Stackebrandt et al., 1986
The Proteobacteria are a major group (phylum) of bacteria. They include a wide variety of pathogens, such as Escherichia, Salmonella, Vibrio, Helicobacter, and many other notable genera. Others are free-living, and include many of the bacteria responsible for nitrogen fixation. The group is defined primarily in terms of ribosomal RNA (rRNA) sequences, and is named for the Greek god Proteus (also the name of a bacterial genus within the Proteobacteria), who could change his shape, because of the great diversity of forms found in this group.
All Proteobacteria are Gram-negative, with an outer membrane mainly composed of lipopolysaccharides. Many move about using flagella, but some are non-motile or rely on bacterial gliding. The last include the myxobacteria, a unique group of bacteria that can aggregate to form multicellular fruiting bodies. There is also a wide variety in the types of metabolism. Most members are facultatively or obligately anaerobic and heterotrophic, but there are numerous exceptions. A variety of genera, which are not closely related to each other, convert energy from light through photosynthesis. These are called purple bacteria, referring to their mostly reddish pigmentation.
The proteobacteria are divided into five sections, referred to by the Greek letters alpha through epsilon, again based on rRNA sequences. These are often treated as classes. Although it has been suggested previously that the Gamma Proteobacteria are paraphyletic to the Beta Proteobacteria, recent molecular data suggests that this is not so.
The Alphaproteobacteria comprise most phototrophic genera, but also several genera metabolising C1-compounds (e.g. Methylobacterium), symbionts of plants (e.g. Rhizobia) and animals, and a group of dangerous pathogens, the Rickettsiaceae. Moreover the precursors of the mitochondria of eukaryotic cells are thought to have originated in this bacterial group. (See endosymbiotic theory.)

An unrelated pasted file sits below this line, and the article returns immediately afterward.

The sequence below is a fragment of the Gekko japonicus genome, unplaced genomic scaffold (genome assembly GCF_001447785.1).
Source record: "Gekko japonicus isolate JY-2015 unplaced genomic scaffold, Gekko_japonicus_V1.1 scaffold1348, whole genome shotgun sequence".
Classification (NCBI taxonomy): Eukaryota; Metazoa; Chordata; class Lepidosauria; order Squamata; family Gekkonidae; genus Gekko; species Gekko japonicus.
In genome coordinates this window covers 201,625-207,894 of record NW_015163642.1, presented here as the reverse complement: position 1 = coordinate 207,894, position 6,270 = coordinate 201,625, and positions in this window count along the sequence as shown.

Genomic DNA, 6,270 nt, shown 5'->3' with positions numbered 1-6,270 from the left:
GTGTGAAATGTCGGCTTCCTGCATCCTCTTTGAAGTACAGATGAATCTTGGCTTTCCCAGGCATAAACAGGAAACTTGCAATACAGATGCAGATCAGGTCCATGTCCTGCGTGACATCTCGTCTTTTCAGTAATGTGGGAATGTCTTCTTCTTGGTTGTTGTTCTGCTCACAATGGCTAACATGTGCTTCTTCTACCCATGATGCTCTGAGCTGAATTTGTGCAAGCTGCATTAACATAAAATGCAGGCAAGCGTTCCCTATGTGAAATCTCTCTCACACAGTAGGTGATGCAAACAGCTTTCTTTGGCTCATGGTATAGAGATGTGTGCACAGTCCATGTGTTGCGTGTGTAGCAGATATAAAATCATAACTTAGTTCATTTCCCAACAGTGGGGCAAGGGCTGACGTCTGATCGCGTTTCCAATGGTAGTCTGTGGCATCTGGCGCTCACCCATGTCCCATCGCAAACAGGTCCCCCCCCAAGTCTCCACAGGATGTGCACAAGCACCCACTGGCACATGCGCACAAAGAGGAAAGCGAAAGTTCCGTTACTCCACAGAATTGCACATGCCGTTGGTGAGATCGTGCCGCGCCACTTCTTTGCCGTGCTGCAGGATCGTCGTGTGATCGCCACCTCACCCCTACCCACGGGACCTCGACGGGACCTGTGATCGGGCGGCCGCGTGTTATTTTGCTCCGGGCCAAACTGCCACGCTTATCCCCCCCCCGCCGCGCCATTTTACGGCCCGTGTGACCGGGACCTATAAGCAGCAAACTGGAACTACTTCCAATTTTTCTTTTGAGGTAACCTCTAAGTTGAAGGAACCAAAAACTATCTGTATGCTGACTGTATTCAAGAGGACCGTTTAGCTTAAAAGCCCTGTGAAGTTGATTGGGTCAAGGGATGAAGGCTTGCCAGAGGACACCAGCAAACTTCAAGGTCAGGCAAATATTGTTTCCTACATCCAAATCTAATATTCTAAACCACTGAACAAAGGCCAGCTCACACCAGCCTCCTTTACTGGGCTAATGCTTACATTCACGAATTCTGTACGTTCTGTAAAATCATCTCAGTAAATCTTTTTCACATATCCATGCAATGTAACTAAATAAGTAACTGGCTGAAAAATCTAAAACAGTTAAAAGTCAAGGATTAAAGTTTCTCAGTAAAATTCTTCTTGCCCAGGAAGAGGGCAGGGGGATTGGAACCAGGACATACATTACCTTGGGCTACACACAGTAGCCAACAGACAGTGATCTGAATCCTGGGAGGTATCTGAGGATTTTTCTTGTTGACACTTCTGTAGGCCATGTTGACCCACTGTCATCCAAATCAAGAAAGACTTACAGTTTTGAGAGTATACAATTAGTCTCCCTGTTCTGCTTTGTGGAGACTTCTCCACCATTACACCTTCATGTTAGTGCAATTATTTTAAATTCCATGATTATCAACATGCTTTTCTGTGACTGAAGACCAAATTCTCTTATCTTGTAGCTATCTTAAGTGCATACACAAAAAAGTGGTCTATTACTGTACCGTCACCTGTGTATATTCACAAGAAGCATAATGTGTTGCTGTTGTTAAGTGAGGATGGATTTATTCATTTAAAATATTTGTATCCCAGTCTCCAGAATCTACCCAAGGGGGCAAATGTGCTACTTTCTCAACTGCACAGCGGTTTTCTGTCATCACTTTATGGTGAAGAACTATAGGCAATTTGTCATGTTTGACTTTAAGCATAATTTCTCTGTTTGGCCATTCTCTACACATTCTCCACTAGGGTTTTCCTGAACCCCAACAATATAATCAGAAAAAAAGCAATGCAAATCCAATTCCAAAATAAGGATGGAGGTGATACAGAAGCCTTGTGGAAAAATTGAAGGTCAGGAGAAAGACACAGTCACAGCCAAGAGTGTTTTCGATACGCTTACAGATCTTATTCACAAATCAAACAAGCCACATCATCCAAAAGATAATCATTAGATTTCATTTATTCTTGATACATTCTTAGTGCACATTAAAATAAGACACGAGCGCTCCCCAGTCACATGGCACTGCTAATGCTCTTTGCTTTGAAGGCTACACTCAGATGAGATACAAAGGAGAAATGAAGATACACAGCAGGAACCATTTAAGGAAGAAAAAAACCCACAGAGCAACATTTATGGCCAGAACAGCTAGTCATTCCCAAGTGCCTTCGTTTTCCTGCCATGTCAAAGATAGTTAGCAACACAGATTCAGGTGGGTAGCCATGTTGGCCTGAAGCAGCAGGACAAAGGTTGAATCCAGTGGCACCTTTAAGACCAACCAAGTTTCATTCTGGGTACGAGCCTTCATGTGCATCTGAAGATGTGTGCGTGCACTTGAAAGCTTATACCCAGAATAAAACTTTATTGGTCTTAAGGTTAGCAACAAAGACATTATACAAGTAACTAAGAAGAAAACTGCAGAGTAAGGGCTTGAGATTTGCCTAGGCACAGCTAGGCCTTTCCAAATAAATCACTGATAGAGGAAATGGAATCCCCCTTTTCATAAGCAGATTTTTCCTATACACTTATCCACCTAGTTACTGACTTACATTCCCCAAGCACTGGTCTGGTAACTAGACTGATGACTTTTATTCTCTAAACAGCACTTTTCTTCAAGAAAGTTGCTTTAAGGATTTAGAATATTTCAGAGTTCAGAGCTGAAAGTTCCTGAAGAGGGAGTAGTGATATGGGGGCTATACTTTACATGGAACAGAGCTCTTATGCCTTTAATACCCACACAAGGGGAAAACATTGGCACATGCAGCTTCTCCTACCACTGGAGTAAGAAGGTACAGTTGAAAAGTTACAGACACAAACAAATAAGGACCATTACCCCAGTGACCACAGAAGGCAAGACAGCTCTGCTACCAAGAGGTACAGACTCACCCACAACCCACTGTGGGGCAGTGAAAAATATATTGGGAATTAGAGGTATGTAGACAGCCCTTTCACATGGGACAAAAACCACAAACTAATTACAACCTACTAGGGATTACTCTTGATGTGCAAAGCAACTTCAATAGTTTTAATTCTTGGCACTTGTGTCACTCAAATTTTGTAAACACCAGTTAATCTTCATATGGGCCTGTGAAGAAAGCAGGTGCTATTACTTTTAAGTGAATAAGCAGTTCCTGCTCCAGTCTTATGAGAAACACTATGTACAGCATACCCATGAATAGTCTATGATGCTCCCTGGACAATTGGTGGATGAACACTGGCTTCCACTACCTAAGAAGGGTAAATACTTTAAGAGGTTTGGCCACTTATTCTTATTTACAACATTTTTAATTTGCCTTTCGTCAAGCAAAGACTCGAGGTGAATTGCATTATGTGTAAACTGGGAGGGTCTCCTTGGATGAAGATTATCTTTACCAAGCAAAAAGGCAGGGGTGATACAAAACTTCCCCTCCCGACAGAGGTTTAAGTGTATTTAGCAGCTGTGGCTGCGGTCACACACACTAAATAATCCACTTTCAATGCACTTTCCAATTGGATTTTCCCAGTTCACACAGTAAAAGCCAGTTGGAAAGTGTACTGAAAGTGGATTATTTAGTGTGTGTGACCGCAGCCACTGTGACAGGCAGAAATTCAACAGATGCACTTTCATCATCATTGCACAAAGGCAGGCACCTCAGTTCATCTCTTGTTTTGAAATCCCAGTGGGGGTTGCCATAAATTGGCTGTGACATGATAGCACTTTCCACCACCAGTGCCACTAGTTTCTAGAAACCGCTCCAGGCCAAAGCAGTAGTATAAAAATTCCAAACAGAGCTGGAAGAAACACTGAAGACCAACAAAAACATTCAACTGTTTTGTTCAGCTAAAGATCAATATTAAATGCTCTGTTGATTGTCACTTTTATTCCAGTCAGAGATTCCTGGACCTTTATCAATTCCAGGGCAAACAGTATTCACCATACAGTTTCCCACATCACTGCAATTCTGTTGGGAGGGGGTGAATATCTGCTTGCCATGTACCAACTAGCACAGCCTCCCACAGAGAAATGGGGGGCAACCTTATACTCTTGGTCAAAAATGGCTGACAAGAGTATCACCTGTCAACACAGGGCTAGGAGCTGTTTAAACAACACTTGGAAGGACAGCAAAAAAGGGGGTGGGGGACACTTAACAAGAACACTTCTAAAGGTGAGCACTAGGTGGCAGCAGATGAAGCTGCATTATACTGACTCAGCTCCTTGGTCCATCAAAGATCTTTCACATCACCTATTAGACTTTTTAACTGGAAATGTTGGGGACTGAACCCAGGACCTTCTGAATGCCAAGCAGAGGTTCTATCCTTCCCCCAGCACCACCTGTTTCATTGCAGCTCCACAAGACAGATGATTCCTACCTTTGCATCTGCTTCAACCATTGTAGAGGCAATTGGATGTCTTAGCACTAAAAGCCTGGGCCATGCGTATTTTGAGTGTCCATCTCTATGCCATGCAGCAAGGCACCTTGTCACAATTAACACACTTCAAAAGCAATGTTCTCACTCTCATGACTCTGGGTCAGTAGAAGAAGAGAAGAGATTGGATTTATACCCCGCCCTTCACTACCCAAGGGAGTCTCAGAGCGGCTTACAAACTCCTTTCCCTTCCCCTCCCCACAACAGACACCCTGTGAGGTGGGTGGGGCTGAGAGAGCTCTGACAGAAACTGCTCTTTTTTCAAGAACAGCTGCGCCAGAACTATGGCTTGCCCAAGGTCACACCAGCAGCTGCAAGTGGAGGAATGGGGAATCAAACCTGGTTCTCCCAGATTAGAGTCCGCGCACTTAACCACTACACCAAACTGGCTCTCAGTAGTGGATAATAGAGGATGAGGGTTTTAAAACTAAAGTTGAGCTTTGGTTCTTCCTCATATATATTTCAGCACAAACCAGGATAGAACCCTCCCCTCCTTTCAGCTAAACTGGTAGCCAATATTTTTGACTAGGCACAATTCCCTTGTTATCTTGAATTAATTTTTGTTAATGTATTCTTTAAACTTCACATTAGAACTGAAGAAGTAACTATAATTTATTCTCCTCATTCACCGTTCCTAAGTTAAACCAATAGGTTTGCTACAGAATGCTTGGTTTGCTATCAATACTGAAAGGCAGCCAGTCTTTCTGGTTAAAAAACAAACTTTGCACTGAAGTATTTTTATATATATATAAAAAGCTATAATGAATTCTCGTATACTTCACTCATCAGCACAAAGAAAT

The Betaproteobacteria consist of several groups of aerobic or facultative bacteria which are often highly versatile in their degradation capacities, but also contain chemolithotrophic genera (e.g. the ammonia-oxidising genus Nitrosomonas) and some phototrophs (genera Rhodocyclus and Rubrivivax). Beta Proteobacteria play an important role in nitrogen fixation in various types of plants, oxidizing ammonium to produce nitrite- an important chemical for plant function. Many of them are found in environmental samples, such as waste water or soil. Pathogenic species within this class are the Neisseriaceae (gonorrhea and meningoencephalitis) and species of the genus Burkholderia.
The Gammaproteobacteria comprise several medically and scientifically important groups of bacteria, such as the Enterobacteriaceae, Vibrionaceae and Pseudomonadaceae. An exceeding number of important pathogens belongs to this class, e.g. Salmonella (enteritis and typhoid fever), Yersinia pestis (plague), Vibrio (cholera), Pseudomonas aeruginosa (lung infections in hospitalized or cystic fibrosis patients), and Escherichia coli O157:H7 (food poisoning).
The Deltaproteobacteria comprise a branch of predominantly aerobic genera, the fruiting-body-forming myxobacteria, and a branch of strictly anaerobic genera, which contains most of the known sulfate- (Desulfovibrio, Desulfobacter, Desulfococcus, Desulfonema, etc.) and sulfur-reducing bacteria (e.g. Desulfuromonas) alongside several other anaerobic bacteria with different physiology (e.g. ferric iron-reducing Geobacter and syntrophic Pelobacter and Syntrophus species).
The Epsilonproteobacteria consist of only a few genera, mainly the curved to spirilloid Wolinella, Helicobacter, and Campylobacter. Most of the known species inhabit the digestive tract of animals and humans and serve as symbionts (Wolinella in cows) or pathogens (Helicobacter in the stomach, Campylobacter in the duodenum). There have also been numerous environmental sequences of epsilons recovered from hydrothermal vent and cold seep habitats.
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